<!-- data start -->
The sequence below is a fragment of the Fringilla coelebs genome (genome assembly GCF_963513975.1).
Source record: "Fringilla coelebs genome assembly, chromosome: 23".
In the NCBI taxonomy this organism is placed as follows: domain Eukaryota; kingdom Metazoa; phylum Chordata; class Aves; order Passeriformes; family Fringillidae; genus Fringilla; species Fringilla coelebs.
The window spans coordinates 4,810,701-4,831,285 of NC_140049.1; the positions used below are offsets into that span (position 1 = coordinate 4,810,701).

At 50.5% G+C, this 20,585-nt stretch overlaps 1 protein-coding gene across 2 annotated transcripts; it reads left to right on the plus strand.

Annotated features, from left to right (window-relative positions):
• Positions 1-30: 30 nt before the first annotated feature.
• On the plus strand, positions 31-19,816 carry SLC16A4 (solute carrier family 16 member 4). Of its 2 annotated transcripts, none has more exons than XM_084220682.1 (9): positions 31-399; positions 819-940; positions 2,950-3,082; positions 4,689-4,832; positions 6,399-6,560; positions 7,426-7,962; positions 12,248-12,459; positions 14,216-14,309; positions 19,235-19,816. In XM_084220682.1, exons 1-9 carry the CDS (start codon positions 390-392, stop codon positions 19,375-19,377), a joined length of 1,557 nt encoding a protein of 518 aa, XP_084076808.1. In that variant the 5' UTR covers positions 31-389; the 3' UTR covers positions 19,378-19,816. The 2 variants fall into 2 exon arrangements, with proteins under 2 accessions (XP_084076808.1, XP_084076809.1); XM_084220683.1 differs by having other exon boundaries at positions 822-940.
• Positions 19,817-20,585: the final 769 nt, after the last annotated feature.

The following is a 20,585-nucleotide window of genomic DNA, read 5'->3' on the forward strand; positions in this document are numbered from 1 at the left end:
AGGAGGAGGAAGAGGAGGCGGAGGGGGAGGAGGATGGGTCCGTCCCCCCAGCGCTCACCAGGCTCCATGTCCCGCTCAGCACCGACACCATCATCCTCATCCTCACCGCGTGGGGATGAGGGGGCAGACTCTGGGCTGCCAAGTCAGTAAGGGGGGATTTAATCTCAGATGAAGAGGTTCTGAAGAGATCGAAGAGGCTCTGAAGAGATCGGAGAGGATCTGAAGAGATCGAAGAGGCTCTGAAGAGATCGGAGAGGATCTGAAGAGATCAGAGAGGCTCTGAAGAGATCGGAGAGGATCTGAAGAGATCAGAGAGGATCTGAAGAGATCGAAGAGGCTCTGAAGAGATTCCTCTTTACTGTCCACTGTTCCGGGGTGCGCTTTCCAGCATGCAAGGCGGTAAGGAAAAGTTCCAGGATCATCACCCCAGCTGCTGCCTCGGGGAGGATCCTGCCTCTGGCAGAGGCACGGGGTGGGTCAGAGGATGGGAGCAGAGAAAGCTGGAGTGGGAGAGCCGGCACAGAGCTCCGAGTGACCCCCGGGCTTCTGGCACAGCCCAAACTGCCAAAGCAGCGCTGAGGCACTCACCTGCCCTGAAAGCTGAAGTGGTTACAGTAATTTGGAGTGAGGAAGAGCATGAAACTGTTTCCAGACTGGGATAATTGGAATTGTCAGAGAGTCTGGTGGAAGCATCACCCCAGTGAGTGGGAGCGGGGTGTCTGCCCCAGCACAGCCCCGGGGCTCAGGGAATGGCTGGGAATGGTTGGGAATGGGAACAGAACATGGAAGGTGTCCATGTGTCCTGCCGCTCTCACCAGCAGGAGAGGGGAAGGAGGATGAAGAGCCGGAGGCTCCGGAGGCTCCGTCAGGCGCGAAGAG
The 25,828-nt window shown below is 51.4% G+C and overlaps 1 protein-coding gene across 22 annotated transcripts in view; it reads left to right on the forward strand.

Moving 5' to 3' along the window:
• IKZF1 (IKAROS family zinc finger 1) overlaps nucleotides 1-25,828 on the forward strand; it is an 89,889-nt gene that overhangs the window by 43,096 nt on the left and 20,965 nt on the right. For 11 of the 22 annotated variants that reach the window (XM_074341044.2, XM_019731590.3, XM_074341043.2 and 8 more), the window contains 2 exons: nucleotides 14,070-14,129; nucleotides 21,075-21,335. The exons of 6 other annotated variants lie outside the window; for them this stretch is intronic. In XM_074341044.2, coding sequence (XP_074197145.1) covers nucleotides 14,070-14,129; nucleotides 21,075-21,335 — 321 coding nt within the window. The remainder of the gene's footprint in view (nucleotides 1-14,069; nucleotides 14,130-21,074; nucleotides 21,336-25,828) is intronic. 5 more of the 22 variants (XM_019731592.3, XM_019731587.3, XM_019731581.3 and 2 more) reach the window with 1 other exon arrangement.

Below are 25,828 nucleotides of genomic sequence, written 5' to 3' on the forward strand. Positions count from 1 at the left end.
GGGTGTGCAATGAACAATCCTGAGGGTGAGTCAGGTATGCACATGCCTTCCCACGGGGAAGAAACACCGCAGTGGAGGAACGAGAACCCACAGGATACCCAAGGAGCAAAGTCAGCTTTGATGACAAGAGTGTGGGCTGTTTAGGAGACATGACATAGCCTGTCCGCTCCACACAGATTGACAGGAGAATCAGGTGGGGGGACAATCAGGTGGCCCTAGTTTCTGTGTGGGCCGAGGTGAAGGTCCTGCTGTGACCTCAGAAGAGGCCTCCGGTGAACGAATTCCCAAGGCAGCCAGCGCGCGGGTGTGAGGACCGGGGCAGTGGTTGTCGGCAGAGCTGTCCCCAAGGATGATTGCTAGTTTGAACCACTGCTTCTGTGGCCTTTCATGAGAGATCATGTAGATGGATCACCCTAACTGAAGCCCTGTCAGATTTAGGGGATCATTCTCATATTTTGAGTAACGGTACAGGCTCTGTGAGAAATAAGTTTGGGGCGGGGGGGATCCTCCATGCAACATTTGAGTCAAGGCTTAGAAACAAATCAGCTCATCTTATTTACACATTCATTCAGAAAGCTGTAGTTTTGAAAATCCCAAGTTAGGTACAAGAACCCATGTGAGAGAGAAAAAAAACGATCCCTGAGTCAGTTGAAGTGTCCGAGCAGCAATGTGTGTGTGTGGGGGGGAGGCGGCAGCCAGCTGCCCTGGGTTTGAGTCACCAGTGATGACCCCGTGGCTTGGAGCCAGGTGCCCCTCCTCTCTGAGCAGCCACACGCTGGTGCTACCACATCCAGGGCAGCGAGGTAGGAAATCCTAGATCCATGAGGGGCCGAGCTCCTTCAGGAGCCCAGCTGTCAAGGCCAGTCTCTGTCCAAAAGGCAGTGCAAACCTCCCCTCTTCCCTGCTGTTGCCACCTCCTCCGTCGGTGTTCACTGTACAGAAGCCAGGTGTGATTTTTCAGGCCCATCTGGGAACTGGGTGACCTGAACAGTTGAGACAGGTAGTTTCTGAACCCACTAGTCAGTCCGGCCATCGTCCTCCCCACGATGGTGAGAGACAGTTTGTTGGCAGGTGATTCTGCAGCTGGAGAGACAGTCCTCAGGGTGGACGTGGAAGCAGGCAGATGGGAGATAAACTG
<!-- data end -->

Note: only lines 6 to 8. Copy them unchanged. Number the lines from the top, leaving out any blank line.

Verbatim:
Annotated features, from left to right (window-relative positions):
• Positions 1-30: 30 nt before the first annotated feature.
• On the plus strand, positions 31-19,816 carry SLC16A4 (solute carrier family 16 member 4). Of its 2 annotated transcripts, none has more exons than XM_084220682.1 (9): positions 31-399; positions 819-940; positions 2,950-3,082; positions 4,689-4,832; positions 6,399-6,560; positions 7,426-7,962; positions 12,248-12,459; positions 14,216-14,309; positions 19,235-19,816. In XM_084220682.1, exons 1-9 carry the CDS (start codon positions 390-392, stop codon positions 19,375-19,377), a joined length of 1,557 nt encoding a protein of 518 aa, XP_084076808.1. In that variant the 5' UTR covers positions 31-389; the 3' UTR covers positions 19,378-19,816. The 2 variants fall into 2 exon arrangements, with proteins under 2 accessions (XP_084076808.1, XP_084076809.1); XM_084220683.1 differs by having other exon boundaries at positions 822-940.